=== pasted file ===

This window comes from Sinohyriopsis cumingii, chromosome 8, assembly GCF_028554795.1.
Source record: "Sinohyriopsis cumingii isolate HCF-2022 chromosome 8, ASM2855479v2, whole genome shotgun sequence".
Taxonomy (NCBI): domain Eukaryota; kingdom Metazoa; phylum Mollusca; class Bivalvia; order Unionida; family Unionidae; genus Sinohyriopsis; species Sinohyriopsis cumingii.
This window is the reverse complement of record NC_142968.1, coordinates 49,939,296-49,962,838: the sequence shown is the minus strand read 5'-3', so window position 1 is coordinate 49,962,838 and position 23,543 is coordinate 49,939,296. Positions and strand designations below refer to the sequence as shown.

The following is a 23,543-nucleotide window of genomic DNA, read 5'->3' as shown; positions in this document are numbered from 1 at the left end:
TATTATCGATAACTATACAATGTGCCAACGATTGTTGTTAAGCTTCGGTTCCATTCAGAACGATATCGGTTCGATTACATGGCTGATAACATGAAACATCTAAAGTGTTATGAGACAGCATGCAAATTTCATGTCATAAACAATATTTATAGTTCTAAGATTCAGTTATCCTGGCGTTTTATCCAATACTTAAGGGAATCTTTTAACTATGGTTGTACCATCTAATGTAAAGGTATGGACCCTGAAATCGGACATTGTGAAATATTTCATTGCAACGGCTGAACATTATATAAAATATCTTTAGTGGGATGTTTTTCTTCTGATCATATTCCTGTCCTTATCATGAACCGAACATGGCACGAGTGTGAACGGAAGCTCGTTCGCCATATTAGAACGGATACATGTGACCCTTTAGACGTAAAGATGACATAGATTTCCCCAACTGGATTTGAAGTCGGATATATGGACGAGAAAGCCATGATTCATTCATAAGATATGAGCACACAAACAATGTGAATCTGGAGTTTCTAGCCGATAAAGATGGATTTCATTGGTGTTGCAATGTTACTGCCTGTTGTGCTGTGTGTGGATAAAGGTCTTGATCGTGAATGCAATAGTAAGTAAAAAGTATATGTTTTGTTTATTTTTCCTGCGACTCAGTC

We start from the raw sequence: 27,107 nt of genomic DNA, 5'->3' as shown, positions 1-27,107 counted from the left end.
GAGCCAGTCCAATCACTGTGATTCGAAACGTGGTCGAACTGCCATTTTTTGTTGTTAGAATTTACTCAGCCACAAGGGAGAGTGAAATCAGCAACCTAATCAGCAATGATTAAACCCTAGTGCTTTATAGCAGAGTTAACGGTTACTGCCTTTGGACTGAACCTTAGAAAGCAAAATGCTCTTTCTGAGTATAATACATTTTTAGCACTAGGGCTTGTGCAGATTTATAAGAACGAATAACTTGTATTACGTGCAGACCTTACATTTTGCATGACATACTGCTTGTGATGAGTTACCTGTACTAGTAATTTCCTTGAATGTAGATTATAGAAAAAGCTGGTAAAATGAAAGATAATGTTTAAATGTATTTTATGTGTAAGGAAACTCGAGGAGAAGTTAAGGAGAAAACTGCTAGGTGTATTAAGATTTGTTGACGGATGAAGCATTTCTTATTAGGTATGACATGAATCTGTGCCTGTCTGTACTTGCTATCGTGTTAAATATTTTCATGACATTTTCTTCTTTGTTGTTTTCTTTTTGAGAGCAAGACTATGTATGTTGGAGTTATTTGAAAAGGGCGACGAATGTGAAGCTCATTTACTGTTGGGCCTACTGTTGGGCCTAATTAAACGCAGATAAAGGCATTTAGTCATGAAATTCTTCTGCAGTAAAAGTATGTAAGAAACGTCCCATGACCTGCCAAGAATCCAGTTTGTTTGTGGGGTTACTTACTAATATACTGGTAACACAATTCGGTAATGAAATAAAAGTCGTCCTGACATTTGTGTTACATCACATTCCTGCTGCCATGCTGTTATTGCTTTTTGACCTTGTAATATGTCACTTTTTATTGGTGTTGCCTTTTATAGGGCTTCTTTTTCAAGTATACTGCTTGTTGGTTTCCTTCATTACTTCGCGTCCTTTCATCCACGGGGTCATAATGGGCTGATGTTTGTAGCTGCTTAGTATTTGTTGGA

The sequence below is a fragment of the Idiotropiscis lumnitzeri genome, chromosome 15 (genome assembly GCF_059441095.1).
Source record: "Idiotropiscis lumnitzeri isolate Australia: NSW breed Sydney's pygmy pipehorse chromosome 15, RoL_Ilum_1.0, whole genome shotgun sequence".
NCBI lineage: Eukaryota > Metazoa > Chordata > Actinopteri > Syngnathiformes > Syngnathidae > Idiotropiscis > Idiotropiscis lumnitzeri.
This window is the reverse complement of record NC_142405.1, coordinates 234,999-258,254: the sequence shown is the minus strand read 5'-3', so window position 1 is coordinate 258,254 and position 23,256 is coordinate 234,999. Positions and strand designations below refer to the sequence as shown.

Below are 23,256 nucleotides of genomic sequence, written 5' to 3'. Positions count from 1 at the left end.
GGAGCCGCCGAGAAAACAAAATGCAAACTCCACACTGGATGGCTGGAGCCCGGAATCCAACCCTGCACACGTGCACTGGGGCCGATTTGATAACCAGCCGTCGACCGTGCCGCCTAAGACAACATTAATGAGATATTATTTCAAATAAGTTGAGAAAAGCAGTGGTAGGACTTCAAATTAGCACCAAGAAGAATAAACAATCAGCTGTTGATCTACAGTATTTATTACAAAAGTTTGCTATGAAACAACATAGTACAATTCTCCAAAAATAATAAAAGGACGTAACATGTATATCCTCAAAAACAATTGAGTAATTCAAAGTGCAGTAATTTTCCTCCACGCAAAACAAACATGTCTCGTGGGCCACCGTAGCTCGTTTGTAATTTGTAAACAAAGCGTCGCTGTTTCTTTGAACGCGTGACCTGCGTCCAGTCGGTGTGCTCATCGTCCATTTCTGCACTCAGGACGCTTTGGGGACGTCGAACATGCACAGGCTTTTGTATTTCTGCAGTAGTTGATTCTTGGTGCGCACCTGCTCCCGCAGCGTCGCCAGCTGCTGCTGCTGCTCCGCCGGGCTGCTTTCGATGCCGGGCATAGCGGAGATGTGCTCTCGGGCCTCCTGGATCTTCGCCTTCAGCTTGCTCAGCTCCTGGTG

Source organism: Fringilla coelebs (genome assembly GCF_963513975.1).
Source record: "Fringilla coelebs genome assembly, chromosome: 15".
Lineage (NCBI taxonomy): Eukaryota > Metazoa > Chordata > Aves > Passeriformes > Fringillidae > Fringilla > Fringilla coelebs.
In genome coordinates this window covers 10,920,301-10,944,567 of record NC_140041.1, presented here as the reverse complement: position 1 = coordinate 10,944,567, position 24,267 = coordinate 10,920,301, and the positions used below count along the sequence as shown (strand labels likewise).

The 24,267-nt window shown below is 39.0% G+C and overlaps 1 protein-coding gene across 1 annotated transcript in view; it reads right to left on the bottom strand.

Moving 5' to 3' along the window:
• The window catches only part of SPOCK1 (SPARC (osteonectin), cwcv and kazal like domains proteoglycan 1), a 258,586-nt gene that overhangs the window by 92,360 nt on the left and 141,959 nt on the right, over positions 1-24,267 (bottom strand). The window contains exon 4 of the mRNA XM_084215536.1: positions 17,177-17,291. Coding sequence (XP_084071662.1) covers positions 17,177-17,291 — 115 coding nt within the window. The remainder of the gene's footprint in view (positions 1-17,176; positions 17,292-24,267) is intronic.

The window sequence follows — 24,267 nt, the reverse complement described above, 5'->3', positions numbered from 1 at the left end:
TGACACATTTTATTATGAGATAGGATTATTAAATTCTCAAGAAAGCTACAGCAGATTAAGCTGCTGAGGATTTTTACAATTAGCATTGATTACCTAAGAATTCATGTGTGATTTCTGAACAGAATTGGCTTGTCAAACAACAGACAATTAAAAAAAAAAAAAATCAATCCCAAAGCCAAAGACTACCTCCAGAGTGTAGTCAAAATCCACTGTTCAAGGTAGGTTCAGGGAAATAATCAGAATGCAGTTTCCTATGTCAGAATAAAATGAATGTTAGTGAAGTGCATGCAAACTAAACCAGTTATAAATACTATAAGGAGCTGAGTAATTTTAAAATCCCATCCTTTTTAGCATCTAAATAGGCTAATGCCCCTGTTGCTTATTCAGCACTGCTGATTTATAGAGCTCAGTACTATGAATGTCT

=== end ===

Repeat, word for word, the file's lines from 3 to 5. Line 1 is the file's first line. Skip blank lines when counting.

Taxonomy (NCBI): domain Eukaryota; kingdom Metazoa; phylum Mollusca; class Bivalvia; order Unionida; family Unionidae; genus Sinohyriopsis; species Sinohyriopsis cumingii.
This window is the reverse complement of record NC_142968.1, coordinates 49,939,296-49,962,838: the sequence shown is the minus strand read 5'-3', so window position 1 is coordinate 49,962,838 and position 23,543 is coordinate 49,939,296. Positions and strand designations below refer to the sequence as shown.

The following is a 23,543-nucleotide window of genomic DNA, read 5'->3' as shown; positions in this document are numbered from 1 at the left end: